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  13. 13

    The burgeoning Bureau -- 1920-1946.

    Pan American Health Organization [PAHO]


    The 6th International Sanitary Conference of the American Republics met in Montevideo, Uruguay, December 12-20, 1920, and elected the US Surgeon General, Dr. Hugh S. Cumming, to head the Pan American Sanitary Bureau. When the 7th Pan American Sanitary Conference met in Havana, Cuba, in 1924, it drafted a Pan American Sanitary Code, which was eventually ratified as an international treaty by all 21 republics. The Bureau assumed in 1926 responsibility for the Pan American Conferences of National Directors of Health of the American Republics. Taking place between Pan American Sanitary Conferences, 6 Conferences of National Directors were held between 1926 and 1948. In the annual report of the Director for 1922, the Bureau's areas of activity had been limited to sanitary engineering, medical instruction conferences, smallpox vaccination, health education materials, ship fumigation, and solid waste incineration. The Director's report for 1927 noted widening continental concerns: drug addiction, venereal disease, sanitary administration, tuberculosis, intestinal parasites, leprosy, trachoma, malaria, puericulture, climate and disease, and immigration. Health conditions according to the report of the director for 1930-1931 included plague in Ecuador, Peru, Argentina, and Chile; yellow fever, mostly in Brazil; typhus in Bolivia, Brazil, Chile, Mexico, and the United States; undulant fever in the United States; onchocerciasis in Guatemala and Mexico; malaria in many of the countries; tuberculosis and small pox in practically all of them; measles and whooping cough in all the countries; and an increasing cancer death rate throughout the region. In April 1936 the directors approved a 7-point program on yellow fever control; discussed bubonic plague, brucellosis, malaria, trachoma, and onchocerciasis; industrial hygiene, maternal and child health, control of venereal disease and malaria, smallpox, typhoid and diphtheria vaccines, and continuation of experimental work in the use of bacillus Calmette-Guerin vaccine.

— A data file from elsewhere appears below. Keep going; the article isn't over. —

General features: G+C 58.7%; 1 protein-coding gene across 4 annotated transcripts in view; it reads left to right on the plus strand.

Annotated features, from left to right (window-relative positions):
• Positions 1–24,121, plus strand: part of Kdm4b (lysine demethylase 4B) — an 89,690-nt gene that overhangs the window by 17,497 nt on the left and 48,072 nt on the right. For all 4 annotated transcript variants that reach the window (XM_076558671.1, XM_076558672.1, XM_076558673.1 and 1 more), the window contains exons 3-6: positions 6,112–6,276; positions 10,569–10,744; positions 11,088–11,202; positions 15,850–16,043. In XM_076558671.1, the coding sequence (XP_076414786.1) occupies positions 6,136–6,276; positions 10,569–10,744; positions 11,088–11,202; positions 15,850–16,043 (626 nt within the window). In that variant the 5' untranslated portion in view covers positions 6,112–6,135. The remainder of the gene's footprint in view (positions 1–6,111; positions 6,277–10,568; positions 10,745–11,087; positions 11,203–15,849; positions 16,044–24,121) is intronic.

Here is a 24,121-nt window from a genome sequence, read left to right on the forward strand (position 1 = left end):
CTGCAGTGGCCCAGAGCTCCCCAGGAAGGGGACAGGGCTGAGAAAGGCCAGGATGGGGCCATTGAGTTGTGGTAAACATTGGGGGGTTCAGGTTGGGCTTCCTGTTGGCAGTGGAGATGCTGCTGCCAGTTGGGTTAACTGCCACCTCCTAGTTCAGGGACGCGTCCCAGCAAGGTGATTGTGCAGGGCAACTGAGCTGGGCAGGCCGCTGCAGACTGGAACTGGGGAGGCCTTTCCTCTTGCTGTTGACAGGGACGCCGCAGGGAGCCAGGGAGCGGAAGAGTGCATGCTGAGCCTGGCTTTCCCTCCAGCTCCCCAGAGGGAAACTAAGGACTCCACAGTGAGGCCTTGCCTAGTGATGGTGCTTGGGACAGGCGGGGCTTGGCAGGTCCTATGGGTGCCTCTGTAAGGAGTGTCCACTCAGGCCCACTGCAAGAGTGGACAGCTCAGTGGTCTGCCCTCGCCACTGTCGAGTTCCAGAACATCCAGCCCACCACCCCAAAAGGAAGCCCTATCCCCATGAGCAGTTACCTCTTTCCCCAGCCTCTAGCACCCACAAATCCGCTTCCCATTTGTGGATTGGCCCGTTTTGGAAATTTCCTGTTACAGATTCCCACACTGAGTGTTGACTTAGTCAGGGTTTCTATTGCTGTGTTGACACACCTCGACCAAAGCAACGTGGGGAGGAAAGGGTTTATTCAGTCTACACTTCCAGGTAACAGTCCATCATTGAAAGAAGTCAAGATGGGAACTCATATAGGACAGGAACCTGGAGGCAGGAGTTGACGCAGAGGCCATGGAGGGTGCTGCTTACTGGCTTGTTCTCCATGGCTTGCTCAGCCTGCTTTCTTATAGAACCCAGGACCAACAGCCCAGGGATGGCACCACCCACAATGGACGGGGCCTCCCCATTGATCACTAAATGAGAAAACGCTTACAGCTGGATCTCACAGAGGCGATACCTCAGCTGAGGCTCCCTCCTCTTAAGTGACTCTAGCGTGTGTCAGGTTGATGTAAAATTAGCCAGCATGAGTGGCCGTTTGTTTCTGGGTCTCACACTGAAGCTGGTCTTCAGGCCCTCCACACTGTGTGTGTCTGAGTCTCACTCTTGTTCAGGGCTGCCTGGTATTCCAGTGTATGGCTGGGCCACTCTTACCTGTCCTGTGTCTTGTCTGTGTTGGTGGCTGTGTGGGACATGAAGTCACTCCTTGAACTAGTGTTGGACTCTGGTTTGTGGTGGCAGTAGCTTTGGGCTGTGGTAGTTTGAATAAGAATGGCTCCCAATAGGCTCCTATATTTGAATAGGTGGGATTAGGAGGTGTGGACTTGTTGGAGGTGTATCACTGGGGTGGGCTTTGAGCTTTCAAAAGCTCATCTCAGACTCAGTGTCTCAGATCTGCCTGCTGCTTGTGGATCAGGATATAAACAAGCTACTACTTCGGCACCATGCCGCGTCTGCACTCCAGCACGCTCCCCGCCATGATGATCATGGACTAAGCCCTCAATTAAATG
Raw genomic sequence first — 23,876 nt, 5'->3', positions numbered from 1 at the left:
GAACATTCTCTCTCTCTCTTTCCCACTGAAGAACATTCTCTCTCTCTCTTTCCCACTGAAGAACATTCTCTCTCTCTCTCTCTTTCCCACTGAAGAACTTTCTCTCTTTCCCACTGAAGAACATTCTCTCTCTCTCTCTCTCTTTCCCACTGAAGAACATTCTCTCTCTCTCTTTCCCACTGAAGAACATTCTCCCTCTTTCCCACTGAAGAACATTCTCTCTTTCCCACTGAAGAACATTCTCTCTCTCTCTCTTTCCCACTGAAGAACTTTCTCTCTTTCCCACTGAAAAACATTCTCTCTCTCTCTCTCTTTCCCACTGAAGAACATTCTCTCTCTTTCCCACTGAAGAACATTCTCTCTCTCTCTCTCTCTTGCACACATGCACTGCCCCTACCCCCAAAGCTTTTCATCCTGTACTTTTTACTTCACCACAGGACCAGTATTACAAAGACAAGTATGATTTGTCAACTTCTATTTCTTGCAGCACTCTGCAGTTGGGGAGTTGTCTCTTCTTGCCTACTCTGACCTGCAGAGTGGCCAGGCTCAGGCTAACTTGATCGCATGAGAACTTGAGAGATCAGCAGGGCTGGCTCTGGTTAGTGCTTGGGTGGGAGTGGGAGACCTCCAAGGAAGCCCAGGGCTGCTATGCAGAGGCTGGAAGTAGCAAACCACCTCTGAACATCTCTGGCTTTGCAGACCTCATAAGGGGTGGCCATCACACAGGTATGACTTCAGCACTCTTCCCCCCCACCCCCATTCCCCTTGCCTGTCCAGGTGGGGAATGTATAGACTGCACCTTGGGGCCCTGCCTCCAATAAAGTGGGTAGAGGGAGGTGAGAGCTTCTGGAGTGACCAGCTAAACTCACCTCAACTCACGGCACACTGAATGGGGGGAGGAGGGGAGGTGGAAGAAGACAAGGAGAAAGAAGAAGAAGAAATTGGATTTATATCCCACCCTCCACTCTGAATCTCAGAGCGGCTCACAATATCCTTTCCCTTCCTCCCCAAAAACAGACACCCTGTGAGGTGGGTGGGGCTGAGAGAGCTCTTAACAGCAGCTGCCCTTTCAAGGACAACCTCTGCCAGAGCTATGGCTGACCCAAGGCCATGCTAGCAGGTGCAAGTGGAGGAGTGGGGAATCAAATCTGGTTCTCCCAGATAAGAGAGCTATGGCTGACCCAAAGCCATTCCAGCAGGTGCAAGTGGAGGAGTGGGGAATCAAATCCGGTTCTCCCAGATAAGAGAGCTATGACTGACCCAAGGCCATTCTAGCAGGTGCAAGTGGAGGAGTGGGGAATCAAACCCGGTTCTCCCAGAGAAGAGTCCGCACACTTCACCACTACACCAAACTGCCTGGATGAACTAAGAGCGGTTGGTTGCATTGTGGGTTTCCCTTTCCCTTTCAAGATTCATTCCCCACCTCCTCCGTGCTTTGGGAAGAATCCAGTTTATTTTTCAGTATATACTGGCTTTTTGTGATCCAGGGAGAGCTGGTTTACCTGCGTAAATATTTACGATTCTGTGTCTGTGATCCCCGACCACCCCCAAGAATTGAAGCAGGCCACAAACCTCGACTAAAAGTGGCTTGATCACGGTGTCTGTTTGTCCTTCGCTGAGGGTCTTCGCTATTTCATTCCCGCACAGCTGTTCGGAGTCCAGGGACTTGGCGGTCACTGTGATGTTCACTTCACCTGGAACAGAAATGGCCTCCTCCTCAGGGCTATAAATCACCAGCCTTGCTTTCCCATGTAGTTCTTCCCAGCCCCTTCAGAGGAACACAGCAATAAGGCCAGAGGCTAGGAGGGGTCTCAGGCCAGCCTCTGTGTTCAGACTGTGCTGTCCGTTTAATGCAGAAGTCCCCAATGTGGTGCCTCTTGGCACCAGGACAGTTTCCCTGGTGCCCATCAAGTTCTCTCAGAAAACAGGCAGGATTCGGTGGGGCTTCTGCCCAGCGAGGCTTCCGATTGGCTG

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  14. 14

    A regional call to arms -- 1946-1958.

    Pan American Health Organization [PAHO]


    In February 1946, a United Nations Technical Preparatory Committee for the International Health Conference met to create an international health organization, the World Health Organization. The International Health Conference convened on June 19, 1946. On July 22, 1946, 61 states signed the Constitution of the World Health Organization. The XII Pan American Sanitary Conference, held in Caracas, Venezuela, in January 1947 decided to consolidate the Pan American Sanitary Bureau's separate identity, reorganizing it as the Pan American Sanitary Organization (PASO). PASO was to cooperate with WHO without becoming absorbed by it. The Bureau of PASO focused on addressing such epidemic diseases as typhoid, smallpox, plague, malaria, and dysentery; excessive child mortality; inadequate nutrition; lack of modern hospitals; and low average life expectancy. The Bureau had special programs for the eradication of Aedes aegypti and malaria. It organized seminars, special training courses, and workshops, awarded fellowships, and helped schools expand their courses. Special projects on health administration, mental health, and alcoholism were developed. The Bureau set up immunization campaigns against diphtheria and whooping cough in unison with UNICEF. In 1949, the eradication of yaws was proposed, and the Bureau and UNICEF launched a successful program based on universal application of a single penicillin shot. In 1950, the eradication of smallpox was initiated, and subsequently PAHO promoted studies to perfect the dried smallpox vaccine for tropical climates. In 1950 the XIV Pan American Sanitary Conference declared the eradication of malaria a priority goal. The Bureau and the countries no longer focused on preventing the passing of diseases from one country to another but on eradicating diseases at their very source.